Sevart and Chihuly staffers added that they also would support local arts organizations such as the ArtsFund and Chihuly-founded Pilchuck Glass School, and once a year for one week it would show pieces created by artists from the Pratt Fine Arts Center, an art school in the Central District. Pratt students would get free one-year passes to the exhibit, and the Chihuly museum would help publicize and host Pratt events.
The proposal also says Seattle residents would get a discount on admission to the new exhibit. Previously, supporters said admission would be between $12 and $15.
The exhibit would also create 225 jobs, not counting temporary jobs created during construction.
As part of the deal, the Wright family proposes spending $2 million to fund and maintain an "Art Playground" somewhere else on the Seattle Center campus. They would invite local artists to design playground equipment inspired by Seattle Center or the 1962 World's Fair that was held there. They would select four or five winners, build their designs and maintain the structures for 20 years, according to the proposal.
If the glass exhibit is not chosen for the Fun Forest site, Sevart said the Space Needle is not interested in building a Chihuly exhibit elsewhere in town.
"We started knowing that (the Fun Forest site) was going to be vacated, and we tried to solve that issue. And so we haven't thought about this someplace else. This is the area we're trying to improve," he said.
The other proposals for the site:
• Local radio station KEXP wants to move its studio to the space, play free concerts and use a landscaped area around the studio to introduce people to new music. The nonprofit station, known for playing a diverse mix of music and publicizing new artists, wrote in its proposal that it has a $1.8 million cash reserve and no debt. The KEXP proposal included drawings of a sleek redesign of the Fun Forest pavilion building, surrounded by grass and a stage area with a DJ booth.
• The Museum of the Mysteries, on Capitol Hill, wants to build an expanded museum of Seattle history and legends. The small museum estimates that, when expanded into the pavilion building, it could draw 500,000 visitors a year.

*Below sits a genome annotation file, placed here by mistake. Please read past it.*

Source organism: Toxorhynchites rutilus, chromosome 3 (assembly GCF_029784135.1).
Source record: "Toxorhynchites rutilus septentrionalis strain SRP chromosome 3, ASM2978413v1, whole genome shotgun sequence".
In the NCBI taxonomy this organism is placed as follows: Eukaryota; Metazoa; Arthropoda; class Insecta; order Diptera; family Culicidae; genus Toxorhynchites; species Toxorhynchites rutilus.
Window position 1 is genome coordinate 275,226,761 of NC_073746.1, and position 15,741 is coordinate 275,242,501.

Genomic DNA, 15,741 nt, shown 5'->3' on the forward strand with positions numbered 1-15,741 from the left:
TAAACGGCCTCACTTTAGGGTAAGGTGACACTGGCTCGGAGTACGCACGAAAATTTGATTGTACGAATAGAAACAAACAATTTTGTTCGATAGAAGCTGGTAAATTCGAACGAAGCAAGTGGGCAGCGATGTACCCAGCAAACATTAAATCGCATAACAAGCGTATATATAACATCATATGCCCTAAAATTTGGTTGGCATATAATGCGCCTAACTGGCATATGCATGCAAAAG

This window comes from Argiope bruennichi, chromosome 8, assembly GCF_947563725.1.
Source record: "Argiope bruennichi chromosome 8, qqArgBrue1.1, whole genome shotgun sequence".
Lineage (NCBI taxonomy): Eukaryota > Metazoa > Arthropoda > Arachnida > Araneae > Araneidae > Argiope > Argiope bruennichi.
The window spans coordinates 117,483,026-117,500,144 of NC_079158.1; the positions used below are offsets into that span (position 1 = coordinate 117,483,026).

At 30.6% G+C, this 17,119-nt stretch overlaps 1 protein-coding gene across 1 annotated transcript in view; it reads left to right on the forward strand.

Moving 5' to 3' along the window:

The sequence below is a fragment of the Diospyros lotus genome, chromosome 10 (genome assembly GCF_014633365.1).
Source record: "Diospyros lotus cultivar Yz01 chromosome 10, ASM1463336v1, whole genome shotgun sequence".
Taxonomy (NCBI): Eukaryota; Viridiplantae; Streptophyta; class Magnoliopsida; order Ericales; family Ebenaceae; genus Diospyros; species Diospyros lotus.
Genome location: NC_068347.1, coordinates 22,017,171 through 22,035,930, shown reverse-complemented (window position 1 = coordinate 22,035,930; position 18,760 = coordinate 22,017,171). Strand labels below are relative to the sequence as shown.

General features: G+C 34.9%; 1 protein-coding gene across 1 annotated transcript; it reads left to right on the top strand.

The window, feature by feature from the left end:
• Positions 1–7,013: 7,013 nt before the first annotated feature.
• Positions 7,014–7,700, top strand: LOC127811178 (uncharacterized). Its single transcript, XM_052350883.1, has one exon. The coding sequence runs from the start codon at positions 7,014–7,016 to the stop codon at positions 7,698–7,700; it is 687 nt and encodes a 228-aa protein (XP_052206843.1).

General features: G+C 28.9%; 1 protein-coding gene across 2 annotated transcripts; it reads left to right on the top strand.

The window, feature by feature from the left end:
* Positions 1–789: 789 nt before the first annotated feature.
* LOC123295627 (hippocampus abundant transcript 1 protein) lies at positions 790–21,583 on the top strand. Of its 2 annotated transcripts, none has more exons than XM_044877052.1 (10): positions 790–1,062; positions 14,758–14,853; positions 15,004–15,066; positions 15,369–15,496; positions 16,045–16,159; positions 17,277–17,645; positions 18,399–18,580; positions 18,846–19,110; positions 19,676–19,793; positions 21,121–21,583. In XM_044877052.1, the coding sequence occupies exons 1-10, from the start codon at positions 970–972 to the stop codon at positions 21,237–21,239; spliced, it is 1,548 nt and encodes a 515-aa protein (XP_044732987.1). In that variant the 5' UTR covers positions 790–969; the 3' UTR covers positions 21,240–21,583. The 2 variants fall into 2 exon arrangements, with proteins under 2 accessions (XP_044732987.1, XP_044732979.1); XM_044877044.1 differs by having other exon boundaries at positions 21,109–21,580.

• The Fun Forest wants to continue its operations, paying the same $250,000-a-year lease. "Although the Fun Forest is not part of the long-range vision of the Century 21 Committee, we would very much like to remain a part of Seattle Center for one year, three years or for as many years as the city and the people of Seattle choose," the proposal said.
Half the Fun Forest site has been vacated. The rest is scheduled to be gone by the fall.
• The Seattle Center Foundation wants to redevelop the commercial kiosk on the site.
• The Friends of the Green at Seattle Center proposes an active green space, paid for through philanthropy or city money.
• Northwest Native Cultural Center Initiative proposed an education exhibit about Seattle's Native American culture and history.
• A group called Think<>Activate wrote a proposal to create an "open platform" at the space, with outdoor rooms and space for "an aesthetic, meaningful, delightful, thought-provoking, and functional community open space." The group, which includes local architects, wrote that it could team up with KEXP or another proposer.
• Another local man wrote a four-page letter that is less of a proposal than an appeal urging Seattle Center to consider architectural continuity with the rest of the campus.
A selection committee made up of members of the Century 21 Committee, which wrote Seattle Center's 2008 master plan, will recommend a winning proposal to Mayor Mike McGinn by the end of the summer. Any proposal would then require approval from the Seattle City Council.
Emily Heffter: 206-464-8246 or email@example.com